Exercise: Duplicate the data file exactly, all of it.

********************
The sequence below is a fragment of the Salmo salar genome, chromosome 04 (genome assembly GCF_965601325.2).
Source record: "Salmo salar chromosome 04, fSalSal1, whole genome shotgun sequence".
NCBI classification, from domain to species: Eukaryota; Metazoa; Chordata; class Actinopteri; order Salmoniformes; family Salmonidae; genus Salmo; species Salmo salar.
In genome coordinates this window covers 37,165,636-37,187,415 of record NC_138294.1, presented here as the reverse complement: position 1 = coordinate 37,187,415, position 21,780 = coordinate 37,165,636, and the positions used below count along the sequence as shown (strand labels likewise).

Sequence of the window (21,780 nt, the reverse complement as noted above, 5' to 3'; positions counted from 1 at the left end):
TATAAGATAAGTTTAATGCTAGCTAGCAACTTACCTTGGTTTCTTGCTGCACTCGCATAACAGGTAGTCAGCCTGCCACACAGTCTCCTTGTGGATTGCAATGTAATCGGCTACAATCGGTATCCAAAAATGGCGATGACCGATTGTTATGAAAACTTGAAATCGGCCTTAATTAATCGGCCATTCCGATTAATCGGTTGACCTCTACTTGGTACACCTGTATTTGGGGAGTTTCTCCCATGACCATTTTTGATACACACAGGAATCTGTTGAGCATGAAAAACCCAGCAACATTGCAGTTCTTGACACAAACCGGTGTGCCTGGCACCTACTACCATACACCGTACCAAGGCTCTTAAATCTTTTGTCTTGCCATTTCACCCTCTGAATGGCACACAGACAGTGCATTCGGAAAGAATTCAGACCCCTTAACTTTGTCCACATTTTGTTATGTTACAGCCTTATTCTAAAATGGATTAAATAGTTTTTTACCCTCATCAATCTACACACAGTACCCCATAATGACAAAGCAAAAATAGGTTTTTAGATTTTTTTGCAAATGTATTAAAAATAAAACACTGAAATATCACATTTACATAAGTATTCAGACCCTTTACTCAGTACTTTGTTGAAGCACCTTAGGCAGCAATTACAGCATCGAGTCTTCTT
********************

The sequence below is a fragment of the Salmo salar genome, chromosome 04 (genome assembly GCF_965601325.2).
Source record: "Salmo salar chromosome 04, fSalSal1, whole genome shotgun sequence".
NCBI classification, from domain to species: Eukaryota; Metazoa; Chordata; class Actinopteri; order Salmoniformes; family Salmonidae; genus Salmo; species Salmo salar.
In genome coordinates this window covers 37,165,636-37,187,415 of record NC_138294.1, presented here as the reverse complement: position 1 = coordinate 37,187,415, position 21,780 = coordinate 37,165,636, and the positions used below count along the sequence as shown (strand labels likewise).

Sequence of the window (21,780 nt, the reverse complement as noted above, 5' to 3'; positions counted from 1 at the left end):
TATAAGATAAGTTTAATGCTAGCTAGCAACTTACCTTGGTTTCTTGCTGCACTCGCATAACAGGTAGTCAGCCTGCCACACAGTCTCCTTGTGGATTGCAATGTAATCGGCTACAATCGGTATCCAAAAATGGCGATGACCGATTGTTATGAAAACTTGAAATCGGCCTTAATTAATCGGCCATTCCGATTAATCGGTTGACCTCTACTTGGTACACCTGTATTTGGGGAGTTTCTCCCATGACCATTTTTGATACACACAGGAATCTGTTGAGCATGAAAAACCCAGCAACATTGCAGTTCTTGACACAAACCGGTGTGCCTGGCACCTACTACCATACACCGTACCAAGGCTCTTAAATCTTTTGTCTTGCCATTTCACCCTCTGAATGGCACACAGACAGTGCATTCGGAAAGAATTCAGACCCCTTAACTTTGTCCACATTTTGTTATGTTACAGCCTTATTCTAAAATGGATTAAATAGTTTTTTACCCTCATCAATCTACACACAGTACCCCATAATGACAAAGCAAAAATAGGTTTTTAGATTTTTTTGCAAATGTATTAAAAATAAAACACTGAAATATCACATTTACATAAGTATTCAGACCCTTTACTCAGTACTTTGTTGAAGCACCTTAGGCAGCAATTACAGCATCGAGTCTTCTT